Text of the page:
Holyrood has many tools at its disposal. So many in fact that the SNP Government has actually rejected the offer of further powers over taxation (VAT) and welfare (benefits) because First Minister Sturgeon and her ministers cannot cope with the current monkey wrench. Even a wing nut is proving too much for them.

The way to convince Scots that divorce will be painless and being forever single offers a better option is to show first a devolved Scotland can be more prosperous and compassionate than marriage to the rest of the UK is.

This requires reducing the current unsustainable deficit of £15 billion by spending less than revenues generate. Thus, for Sturgeon to propose increasing the Scotland’s public deficit to levels of financial pain – around £60bn per year – will require her next election promise to be free morphine for all and can only be described as either utterly ignorant or intentionally anarchic.

While respectable think-tanks like the Institute for Fiscal Studies feel the need to be polite and say proposed SNP spending would be “a difficult circle to square” – requiring either tax increases or spending cuts elsewhere, or more likely both – I can put it far more simply; it is plain nuts.

I have often written there is no sensible financial or economic case for separatism and that it inevitably must lead to a scorched-earth austerity that would strip the paint off your front door.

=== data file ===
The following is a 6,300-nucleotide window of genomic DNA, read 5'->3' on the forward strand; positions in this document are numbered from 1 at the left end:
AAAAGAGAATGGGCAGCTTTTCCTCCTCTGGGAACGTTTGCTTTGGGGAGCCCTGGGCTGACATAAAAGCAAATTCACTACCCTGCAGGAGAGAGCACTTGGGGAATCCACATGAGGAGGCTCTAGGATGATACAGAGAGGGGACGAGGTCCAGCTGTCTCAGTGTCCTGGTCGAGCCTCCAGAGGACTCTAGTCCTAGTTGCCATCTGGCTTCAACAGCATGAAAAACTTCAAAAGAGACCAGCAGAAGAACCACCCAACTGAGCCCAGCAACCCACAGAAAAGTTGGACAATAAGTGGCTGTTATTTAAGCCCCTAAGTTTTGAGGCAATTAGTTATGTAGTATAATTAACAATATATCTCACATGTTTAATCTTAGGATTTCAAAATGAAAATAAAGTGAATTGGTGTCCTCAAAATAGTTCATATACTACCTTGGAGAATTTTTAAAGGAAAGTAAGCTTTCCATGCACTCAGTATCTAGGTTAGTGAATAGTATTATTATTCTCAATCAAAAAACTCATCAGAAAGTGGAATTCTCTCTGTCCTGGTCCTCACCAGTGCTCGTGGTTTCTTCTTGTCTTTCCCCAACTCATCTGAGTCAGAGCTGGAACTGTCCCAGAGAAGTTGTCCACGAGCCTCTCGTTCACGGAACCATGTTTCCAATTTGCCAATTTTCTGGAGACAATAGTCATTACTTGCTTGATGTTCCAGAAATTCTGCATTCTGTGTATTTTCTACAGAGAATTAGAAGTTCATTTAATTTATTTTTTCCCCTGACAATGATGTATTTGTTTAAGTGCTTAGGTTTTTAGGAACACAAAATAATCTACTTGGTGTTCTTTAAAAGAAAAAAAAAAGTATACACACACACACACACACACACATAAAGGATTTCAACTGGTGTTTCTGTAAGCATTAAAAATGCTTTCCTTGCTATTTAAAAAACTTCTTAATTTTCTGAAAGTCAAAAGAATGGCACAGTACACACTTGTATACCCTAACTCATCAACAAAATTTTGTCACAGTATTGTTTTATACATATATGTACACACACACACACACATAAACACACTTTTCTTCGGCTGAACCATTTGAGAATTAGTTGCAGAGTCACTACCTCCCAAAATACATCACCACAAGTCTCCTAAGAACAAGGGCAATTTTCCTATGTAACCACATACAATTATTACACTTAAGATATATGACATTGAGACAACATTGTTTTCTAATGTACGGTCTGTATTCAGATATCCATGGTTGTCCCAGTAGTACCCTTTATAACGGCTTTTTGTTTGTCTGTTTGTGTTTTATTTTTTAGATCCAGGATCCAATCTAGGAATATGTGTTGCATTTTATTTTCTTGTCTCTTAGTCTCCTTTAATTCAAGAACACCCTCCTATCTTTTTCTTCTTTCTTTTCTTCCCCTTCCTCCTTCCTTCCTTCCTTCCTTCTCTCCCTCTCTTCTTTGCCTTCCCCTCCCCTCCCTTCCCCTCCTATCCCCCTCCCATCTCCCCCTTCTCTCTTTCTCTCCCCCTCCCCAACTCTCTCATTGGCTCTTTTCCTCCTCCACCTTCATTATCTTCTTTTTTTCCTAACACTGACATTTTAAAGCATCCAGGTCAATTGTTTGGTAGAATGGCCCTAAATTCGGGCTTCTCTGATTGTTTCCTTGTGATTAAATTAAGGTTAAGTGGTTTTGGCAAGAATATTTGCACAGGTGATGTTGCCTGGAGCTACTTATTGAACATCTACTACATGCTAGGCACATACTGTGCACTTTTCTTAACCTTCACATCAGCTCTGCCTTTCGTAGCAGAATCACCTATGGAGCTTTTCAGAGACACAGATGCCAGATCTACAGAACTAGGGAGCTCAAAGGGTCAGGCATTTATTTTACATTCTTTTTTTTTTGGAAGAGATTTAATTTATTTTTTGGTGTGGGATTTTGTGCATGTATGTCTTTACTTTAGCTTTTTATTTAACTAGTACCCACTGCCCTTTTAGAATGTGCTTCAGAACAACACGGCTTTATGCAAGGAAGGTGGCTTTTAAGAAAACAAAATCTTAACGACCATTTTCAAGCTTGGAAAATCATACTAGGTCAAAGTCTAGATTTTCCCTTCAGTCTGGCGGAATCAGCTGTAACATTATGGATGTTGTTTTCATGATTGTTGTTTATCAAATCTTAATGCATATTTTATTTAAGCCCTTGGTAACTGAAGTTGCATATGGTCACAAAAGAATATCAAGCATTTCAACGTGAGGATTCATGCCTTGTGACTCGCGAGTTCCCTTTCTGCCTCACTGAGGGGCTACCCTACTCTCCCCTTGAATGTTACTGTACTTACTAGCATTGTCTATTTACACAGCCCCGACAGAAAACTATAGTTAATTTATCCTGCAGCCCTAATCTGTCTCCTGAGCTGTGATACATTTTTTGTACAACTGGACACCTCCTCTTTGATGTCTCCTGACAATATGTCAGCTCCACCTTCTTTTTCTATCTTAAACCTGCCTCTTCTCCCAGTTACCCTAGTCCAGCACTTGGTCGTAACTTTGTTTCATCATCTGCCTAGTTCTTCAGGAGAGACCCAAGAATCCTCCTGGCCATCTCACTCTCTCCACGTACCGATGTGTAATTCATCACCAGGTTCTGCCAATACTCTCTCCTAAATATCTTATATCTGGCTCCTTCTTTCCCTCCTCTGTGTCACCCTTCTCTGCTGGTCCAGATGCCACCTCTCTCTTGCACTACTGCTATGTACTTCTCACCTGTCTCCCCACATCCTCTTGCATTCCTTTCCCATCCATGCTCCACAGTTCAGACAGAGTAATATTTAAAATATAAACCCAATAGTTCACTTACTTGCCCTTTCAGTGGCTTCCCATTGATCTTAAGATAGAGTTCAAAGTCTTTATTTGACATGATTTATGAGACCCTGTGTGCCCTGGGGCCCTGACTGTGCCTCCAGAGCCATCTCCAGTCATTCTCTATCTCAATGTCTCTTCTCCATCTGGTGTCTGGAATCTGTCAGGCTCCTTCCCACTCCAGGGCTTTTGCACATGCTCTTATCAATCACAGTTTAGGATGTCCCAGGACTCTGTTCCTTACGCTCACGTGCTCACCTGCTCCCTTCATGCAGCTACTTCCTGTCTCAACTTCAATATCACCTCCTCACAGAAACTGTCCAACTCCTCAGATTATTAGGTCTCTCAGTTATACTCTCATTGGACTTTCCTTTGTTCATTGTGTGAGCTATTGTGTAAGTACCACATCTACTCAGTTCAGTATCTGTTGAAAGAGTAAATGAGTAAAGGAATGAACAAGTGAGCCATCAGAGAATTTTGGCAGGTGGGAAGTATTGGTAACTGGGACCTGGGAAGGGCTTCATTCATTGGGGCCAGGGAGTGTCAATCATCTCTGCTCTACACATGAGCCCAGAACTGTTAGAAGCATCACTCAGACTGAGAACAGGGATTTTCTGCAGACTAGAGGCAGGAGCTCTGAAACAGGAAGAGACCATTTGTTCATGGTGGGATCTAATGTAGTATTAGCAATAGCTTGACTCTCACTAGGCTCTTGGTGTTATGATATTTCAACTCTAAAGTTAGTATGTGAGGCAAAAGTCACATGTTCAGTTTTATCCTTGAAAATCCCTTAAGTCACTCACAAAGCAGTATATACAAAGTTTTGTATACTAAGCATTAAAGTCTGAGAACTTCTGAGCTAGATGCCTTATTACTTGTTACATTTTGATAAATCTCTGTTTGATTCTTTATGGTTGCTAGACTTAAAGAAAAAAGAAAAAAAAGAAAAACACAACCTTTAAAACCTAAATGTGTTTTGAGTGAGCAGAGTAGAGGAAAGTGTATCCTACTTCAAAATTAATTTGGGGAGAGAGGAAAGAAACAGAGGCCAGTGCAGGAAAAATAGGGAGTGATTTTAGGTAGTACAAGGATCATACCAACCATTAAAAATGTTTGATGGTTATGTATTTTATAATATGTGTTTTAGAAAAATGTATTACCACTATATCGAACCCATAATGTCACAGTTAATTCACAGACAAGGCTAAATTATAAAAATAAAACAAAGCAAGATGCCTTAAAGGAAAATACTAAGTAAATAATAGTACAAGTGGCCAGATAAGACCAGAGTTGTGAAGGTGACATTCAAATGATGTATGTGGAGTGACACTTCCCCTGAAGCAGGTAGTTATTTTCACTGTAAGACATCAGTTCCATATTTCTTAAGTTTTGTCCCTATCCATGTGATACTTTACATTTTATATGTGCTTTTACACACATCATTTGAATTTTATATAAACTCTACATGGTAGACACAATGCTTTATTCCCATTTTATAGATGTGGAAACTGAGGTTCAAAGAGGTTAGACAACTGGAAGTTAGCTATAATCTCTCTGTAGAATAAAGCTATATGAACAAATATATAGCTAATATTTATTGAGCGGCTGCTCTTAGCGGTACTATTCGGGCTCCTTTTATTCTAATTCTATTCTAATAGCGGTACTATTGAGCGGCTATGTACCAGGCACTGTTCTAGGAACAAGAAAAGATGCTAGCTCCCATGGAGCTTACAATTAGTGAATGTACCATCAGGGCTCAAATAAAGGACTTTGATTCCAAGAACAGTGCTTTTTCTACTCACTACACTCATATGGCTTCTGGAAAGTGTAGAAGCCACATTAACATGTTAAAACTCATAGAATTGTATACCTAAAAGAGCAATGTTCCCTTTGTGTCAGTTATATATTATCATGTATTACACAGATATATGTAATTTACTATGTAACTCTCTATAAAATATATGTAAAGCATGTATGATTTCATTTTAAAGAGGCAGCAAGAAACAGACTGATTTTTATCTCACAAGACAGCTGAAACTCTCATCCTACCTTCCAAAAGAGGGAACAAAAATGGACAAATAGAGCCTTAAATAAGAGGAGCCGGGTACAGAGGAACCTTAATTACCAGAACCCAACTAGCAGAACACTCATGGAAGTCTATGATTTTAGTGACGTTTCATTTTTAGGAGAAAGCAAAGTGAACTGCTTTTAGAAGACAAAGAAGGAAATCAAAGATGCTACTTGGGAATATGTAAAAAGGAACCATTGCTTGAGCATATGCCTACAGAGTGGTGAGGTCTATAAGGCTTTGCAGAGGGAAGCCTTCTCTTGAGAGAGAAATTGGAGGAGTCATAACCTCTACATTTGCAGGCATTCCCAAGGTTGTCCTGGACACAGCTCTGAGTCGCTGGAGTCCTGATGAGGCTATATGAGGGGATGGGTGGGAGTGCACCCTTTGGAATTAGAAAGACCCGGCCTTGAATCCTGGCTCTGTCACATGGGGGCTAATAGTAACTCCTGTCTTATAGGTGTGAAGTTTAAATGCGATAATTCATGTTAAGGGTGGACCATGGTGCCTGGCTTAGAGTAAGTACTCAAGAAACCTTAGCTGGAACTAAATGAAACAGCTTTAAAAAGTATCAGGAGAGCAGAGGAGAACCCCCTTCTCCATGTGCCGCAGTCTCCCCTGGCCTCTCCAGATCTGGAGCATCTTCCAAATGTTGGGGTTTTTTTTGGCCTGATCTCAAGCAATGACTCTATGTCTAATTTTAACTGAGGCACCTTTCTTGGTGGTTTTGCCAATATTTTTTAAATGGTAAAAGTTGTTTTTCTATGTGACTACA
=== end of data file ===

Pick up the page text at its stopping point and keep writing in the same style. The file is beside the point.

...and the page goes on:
The latest uncosted SNP variation of that economic theme has simply doubled-down to make secession so destructive as to take your door off at the hinges, cause the ceiling to fall in and the plumbing to seize up.

If the pandemic has taught Sturgeon anything it is that the UK will support Scotland through great pain – including eye-watering levels of cost – so why not just pile on more charges for the Treasury to meet?

Retaining power counts for everything, and offering freebies paid for on the never-never where the English taxpayer funds the debt payments can secure the election result. Or so goes the theory.

Such an approach relies upon either the gullibility of the Scottish electorate – which means the Sturgeon’s SNP is taking the public for mugs – or a degree of ignorance in the First Minister about economics that should automatically disbar her from the position she holds.

Interestingly when questioned on the economic costs of secession by interviewers she could not provide an answer. Like so many questions asked of her lately.

Under Sturgeon’s SNP Scotland’s public finances shall never see a surplus ever again. And when the SNP lose, as one day they must, there will have to be a reckoning and, of course, Westminster will be blamed.

Supporters of independence must think very carefully before voting for Sturgeon’s SNP. They might be better voting for someone else or in protest voting for no one at all.

Thank you Agent Sturgeon. Your job is done.

- Brian Monteith is editor of ThinkScotland.org and served in the Scottish and European Parliaments for the Conservative and Brexit Parties respectively.